Friday, August 2, 2013

Have We Really Got Democracy?

I'm uncomfortable with extremes. While being a bit of a lefty, I don't think socialism is the answer to all of our problems. So far, attempts at communism, have resulted in things stalling - the system has never been fully implemented and it doesn't work in isolation anyway i.e. the rest of the world needs to be following the same path.

Something occurred to me. A system isn't a destination. We may say we've got a functional, if only in comparison to America's, democracy. But it's just not enough. We've got voting... but so what? It might have been seen as democratic, but nowadays we know more. We have the technology. We have the means to communicate like never before.

What does this mean? The people, at large, can have more of a say. To me this looks quite different from people only talking to politicians or particular political parties. To me we can start to really have a say. Someone at Tangleball was talking about the idea of binding veto referendums. The idea is this. Say the government try to push through a bill, such as GCSB (under the guise of catching those trading in child pornography and terrorism), and the bill is controversial. The public should be given the opportunity to research and come to an opinion themselves as to whether they really think it to be necessary. While the public still need to go through their elected officials to get ideas out there, they can veto those bills that are not in the best interests of the people at large.

I also think that if a bill is as closely contested as the GCSB bill (there was only 1 vote in it) then it should trigger a referendum. Why should we trust our politicians to decisions that hotly contested? Should we not have a voice?

And yes, there are problems with referendums. We need some serious checks on the questions. For example, the anti-smacking referendum was so badly written as to be horribly biased. However, if they're binding, then I think those checks will happen as a matter of course.

I also have a problem with party votes. I am of the opinion that conscience votes need to become more common place as our elected representatives. I have more faith in an individual's conscience than a party line.

Will that give us democracy? Probably not. It will make it more functional, but if it's all about a journey, rather than a destination, then chances are we will see more things that bring us closer to a system whereby the people have a voice...

Meanwhile, I was disgusted when I flicked over to Parliament TV to find a National Politician telling parliament in the debating chamber that New Zealanders want the GCSB bill using a whole lot of hyperbole around child pornography and terrorism. That may be their intent, but that's not what the bill says...

2 comments:

  1. I'm wary of referendums after living through the citizens initiated Prop 8 ban on gay marriage in California, and the long court battle that resulted to get it overturned. But then again, I don't have a better solution to offer. I think we need much higher levels of civic engagement before we make many changes though.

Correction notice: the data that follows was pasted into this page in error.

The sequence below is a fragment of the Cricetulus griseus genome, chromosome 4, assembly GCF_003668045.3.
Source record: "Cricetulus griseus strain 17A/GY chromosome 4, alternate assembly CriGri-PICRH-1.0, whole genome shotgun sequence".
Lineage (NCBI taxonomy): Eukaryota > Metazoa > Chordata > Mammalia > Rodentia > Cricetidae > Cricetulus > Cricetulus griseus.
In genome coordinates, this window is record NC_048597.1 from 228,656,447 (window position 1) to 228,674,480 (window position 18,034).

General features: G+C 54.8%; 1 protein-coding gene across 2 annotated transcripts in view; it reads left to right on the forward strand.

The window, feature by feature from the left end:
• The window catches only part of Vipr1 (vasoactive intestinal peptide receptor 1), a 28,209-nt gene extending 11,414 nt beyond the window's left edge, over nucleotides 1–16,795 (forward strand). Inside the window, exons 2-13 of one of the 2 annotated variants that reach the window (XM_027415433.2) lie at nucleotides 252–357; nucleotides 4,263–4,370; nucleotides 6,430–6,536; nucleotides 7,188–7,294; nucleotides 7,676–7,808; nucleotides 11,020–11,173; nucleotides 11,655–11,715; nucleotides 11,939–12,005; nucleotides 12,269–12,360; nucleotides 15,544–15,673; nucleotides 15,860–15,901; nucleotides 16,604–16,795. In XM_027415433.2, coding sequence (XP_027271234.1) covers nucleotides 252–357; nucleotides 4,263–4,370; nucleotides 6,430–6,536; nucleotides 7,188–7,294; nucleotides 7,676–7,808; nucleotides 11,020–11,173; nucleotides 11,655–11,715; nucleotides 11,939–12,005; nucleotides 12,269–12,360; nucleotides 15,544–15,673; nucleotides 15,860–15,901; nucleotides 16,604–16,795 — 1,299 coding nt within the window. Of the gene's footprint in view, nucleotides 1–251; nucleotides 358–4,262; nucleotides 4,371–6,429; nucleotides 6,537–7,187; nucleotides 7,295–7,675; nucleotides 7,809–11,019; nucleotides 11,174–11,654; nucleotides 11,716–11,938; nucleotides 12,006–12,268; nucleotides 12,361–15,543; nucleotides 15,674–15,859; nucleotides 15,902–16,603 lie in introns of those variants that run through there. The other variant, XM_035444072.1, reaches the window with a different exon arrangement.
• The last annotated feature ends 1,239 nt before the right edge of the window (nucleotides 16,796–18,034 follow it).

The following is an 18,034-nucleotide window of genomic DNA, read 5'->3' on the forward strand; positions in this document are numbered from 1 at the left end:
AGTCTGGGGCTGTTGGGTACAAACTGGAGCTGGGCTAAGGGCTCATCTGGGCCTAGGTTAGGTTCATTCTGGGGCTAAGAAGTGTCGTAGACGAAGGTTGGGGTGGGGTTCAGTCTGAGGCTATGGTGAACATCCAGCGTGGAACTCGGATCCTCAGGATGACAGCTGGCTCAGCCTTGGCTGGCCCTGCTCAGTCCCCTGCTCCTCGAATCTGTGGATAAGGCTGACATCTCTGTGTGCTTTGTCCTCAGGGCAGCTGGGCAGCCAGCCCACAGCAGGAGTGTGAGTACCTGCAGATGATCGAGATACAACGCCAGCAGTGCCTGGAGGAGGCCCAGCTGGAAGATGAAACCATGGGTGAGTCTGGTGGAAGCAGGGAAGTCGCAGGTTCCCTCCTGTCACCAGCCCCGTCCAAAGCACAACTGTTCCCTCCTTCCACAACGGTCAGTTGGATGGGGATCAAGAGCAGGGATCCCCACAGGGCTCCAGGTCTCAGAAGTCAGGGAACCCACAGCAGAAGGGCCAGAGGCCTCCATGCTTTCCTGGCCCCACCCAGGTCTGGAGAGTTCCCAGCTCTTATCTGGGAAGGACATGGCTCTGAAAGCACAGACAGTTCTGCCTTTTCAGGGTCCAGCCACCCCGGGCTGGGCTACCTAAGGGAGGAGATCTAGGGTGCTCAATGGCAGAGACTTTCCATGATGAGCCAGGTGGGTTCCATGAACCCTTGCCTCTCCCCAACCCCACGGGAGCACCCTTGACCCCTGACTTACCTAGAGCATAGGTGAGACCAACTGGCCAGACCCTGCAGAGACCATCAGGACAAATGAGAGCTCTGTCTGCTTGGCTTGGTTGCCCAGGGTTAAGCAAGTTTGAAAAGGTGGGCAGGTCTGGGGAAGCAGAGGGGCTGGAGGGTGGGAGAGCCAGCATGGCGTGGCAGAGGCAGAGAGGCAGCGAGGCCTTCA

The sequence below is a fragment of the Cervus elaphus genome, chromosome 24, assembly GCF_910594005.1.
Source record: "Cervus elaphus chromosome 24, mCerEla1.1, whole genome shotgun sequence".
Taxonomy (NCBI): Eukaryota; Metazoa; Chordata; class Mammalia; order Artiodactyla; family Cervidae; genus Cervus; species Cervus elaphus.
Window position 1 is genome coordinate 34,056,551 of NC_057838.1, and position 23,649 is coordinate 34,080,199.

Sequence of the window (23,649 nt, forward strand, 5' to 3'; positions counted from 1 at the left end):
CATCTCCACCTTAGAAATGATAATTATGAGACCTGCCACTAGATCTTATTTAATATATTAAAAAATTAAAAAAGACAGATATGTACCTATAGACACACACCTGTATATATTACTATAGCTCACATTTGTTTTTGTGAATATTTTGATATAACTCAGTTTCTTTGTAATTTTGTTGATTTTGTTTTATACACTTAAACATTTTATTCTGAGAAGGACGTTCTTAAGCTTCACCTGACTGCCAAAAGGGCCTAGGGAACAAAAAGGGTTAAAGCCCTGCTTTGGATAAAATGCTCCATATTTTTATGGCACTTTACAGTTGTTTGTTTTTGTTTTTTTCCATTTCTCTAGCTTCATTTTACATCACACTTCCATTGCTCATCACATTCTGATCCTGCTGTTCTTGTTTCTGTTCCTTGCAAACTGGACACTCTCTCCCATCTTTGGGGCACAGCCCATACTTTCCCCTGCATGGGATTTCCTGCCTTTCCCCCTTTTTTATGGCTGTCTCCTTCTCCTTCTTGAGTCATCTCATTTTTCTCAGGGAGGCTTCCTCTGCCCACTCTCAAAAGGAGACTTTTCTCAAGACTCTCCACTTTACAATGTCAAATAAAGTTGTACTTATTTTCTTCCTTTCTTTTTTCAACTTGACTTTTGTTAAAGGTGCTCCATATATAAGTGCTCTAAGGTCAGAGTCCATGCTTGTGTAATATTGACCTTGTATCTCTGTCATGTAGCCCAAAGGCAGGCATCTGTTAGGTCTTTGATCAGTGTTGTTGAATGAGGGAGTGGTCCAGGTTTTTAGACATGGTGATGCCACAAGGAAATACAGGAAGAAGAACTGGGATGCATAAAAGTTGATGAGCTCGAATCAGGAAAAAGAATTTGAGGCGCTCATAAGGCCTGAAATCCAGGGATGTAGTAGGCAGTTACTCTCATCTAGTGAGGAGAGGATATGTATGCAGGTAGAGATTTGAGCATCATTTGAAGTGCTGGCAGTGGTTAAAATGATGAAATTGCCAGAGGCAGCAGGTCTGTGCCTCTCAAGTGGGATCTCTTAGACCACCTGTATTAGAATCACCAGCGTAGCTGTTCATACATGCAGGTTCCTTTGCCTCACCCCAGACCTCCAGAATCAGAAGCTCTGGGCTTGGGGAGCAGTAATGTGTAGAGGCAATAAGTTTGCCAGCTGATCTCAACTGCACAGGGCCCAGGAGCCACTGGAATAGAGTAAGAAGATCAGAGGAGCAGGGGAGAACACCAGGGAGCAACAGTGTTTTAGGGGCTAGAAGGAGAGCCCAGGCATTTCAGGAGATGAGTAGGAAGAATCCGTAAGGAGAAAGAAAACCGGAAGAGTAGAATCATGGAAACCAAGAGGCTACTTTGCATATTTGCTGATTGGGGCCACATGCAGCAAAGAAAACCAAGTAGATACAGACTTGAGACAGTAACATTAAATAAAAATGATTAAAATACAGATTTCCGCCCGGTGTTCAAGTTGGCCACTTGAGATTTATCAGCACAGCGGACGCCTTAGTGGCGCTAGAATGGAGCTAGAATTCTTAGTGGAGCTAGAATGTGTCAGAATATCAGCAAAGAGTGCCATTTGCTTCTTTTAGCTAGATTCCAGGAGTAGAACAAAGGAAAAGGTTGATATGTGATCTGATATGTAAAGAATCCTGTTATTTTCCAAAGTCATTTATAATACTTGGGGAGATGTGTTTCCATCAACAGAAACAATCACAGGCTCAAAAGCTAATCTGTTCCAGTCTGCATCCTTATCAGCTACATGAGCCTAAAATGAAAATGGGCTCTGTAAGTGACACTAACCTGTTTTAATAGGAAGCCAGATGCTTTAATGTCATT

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    1. There's a whole other discussion in here. While I'm weary of referendums myself, I'm also wondering the different stages. I think comparing Americans to New Zealanders may be erroneous in that the attitude between residents of the different countries differs significantly. It's a bit like saying National is like the Conservatives and Labour is like the Republicans. Both NZ parties are left of either of the main American parties.

      The bit I really like about referendums is that I think they will result in conscious votes rather than following a party line - assuming a certain amount of intelligence (people are informed. During the GCSB debates, there was hyperbole from both sides. National kept coming back to child pornography and terrorism. The other side of the debate brought in the idea of a police state into the debate).

      I'm never entirely sure if Labour (I'm more trusting of the Greens for no other reason than I'm hoping hippies have more integrity) are supporting a position that I'm taking because they believe it will get them more votes or if it's because they genuinely object to a bill.

      What sort of engagement though? So far, all I've seen is Labour propose the idea that people have a say in their proposed bills (I got an early preview of a proposed bill from a Labour politician and told the politician in question why I thought it was going to have people not take it seriously and why they really shouldn't take it seriously) and suggestions that we should all get on twitter and get our thoughts out there in 140 characters or less....

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